I appreciate the comments and will look for that article. This piece wasn't a valuation, it was a drill down in to their asset base. I made note that the company has a low valuation, but no where did I talk about what it's true value might be. Oil and gas exploration is a risky endeavor, so I look at companies I'm looking for a path to long-term growth.
According to the Texas Railroad Commission the well was completed on March 6, 2012 and produced 21,410 barrels of liquids and 4,852 Mcf of natural gas during March. I assumed the well produced 25 days during the month of March and if you crunch those numbers you will get 889. During April, the well produced slightly more oil and more than triple the amount of gas.
It's possible these wells produced for less than 30 days during those months which, if the well fell off, could explain the difference. I calculate my own data based off of publicly available data and because the State of Texas doesn't give days a well produced in a month, I have to make some assumptions. Usually, I'm pretty close. I should have footnoted the data
Their valuation is certainly low, but after taking a close look at their assets I didn't see anything that's going to give them say, ten years of growth and that speaks to their low multiples. I don't think that's a bad thing as companies don't need to start out with 90k acres in the Eagle Ford to be successful, I was just highlighting that point. It's easy for investors to look at their presentation and see 23k in the Bakken and 7k in the Eagle Ford and wonder why this company trades so low. I believe my article explains why that is. I am open to being wrong though.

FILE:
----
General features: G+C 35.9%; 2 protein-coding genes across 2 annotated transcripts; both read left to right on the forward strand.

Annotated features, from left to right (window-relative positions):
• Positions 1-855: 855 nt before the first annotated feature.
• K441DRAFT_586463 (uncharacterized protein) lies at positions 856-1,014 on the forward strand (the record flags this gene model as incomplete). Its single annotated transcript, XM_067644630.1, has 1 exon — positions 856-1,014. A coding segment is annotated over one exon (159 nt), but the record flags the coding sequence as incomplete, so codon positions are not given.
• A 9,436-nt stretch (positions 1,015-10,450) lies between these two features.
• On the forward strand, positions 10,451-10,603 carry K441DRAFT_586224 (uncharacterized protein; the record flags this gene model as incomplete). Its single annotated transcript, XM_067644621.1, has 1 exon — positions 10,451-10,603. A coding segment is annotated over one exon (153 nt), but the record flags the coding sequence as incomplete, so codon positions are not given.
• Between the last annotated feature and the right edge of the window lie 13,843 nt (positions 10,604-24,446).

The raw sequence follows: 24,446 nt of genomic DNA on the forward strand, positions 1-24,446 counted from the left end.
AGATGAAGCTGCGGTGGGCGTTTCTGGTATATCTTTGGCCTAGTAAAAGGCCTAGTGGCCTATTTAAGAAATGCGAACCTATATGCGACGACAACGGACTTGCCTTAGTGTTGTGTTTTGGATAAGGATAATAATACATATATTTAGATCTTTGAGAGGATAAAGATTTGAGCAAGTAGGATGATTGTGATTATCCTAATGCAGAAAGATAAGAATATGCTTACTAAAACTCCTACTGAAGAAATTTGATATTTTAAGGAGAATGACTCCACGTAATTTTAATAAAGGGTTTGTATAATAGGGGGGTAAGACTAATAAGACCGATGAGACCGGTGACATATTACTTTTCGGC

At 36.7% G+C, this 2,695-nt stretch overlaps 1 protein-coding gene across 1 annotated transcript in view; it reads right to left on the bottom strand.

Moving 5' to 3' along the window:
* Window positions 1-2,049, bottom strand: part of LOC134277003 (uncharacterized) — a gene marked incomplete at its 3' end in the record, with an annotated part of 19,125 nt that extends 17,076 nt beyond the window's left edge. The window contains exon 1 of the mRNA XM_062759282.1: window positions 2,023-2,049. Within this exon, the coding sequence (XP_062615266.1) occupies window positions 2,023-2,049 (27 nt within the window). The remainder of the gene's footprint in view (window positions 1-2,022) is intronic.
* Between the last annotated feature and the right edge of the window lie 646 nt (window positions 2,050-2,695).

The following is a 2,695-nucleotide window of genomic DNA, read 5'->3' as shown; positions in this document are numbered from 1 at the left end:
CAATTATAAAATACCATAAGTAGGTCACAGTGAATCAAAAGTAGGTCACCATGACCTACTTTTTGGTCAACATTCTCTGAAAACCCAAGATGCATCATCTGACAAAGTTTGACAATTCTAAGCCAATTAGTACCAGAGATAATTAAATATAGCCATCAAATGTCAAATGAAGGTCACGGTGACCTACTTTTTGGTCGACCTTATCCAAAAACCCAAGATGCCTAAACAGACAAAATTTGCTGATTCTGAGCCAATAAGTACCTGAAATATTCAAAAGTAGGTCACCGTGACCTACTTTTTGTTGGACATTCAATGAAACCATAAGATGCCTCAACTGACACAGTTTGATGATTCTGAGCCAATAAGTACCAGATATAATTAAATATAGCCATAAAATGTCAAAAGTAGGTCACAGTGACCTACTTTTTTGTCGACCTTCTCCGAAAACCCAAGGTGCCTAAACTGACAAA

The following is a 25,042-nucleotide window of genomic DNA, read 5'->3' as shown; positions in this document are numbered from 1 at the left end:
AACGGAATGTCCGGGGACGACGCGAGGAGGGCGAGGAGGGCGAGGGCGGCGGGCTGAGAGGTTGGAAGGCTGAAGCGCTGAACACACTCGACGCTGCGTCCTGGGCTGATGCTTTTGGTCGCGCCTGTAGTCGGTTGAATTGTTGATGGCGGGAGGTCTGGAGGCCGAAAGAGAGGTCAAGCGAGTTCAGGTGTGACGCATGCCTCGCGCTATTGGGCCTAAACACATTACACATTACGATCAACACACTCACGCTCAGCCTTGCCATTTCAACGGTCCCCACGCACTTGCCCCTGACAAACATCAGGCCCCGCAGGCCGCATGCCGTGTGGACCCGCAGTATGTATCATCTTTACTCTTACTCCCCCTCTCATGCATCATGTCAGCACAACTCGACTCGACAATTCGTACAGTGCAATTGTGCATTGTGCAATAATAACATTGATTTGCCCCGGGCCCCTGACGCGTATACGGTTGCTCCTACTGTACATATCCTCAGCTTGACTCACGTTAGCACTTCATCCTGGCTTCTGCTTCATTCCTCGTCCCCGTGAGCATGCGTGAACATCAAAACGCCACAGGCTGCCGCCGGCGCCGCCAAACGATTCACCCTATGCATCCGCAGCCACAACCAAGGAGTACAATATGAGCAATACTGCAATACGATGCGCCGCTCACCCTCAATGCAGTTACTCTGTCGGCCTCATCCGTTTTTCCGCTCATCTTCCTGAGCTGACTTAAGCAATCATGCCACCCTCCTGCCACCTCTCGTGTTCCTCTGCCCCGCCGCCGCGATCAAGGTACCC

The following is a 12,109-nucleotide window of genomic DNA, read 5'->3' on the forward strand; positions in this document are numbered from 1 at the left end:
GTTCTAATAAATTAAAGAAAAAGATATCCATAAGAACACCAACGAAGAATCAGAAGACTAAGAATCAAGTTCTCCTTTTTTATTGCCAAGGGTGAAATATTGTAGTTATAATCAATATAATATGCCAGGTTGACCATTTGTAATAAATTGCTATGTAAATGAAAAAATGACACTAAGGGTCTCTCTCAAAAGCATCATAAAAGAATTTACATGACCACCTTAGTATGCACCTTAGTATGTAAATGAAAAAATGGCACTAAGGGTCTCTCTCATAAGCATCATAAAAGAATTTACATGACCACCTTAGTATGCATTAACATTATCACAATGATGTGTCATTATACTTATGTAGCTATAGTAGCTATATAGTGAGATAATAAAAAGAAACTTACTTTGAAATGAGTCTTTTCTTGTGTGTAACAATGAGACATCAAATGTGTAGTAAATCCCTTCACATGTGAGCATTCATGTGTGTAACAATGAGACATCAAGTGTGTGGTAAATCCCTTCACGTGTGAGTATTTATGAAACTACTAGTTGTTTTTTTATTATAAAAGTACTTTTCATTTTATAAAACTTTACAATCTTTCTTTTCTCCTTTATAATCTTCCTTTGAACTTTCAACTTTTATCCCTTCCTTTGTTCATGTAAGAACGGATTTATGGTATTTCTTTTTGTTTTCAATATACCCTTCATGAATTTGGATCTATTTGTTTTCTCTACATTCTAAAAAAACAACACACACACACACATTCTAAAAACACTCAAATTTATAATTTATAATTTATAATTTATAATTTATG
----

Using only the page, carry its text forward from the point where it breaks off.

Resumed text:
Thanks for the comment. The company is actually underfunded and highly levered, so they sold the Permian to fund the development of the Mississippian.
The company made some early assumptions about the play that were incorrect. Now that they've got two years of production history on some of their earlier wells and have seen huge declines on their bigger wells, they've decided to revise those assumptions down based on that data. It bothers me that their well performance in the Mississippian hasn't gotten any better over time (you'd like to see an upward trajectory as the company figures out the science). With that said, it's interesting that both SD and RRC are looking to make this play their focus from an oil standpoint. RRC's early results have been strong and new thinking points to the Nemaha Ridge as the play's sweet spot. It's clear there's a lot of oil in the Miss, so maybe the science/thinking has to catch up a bit.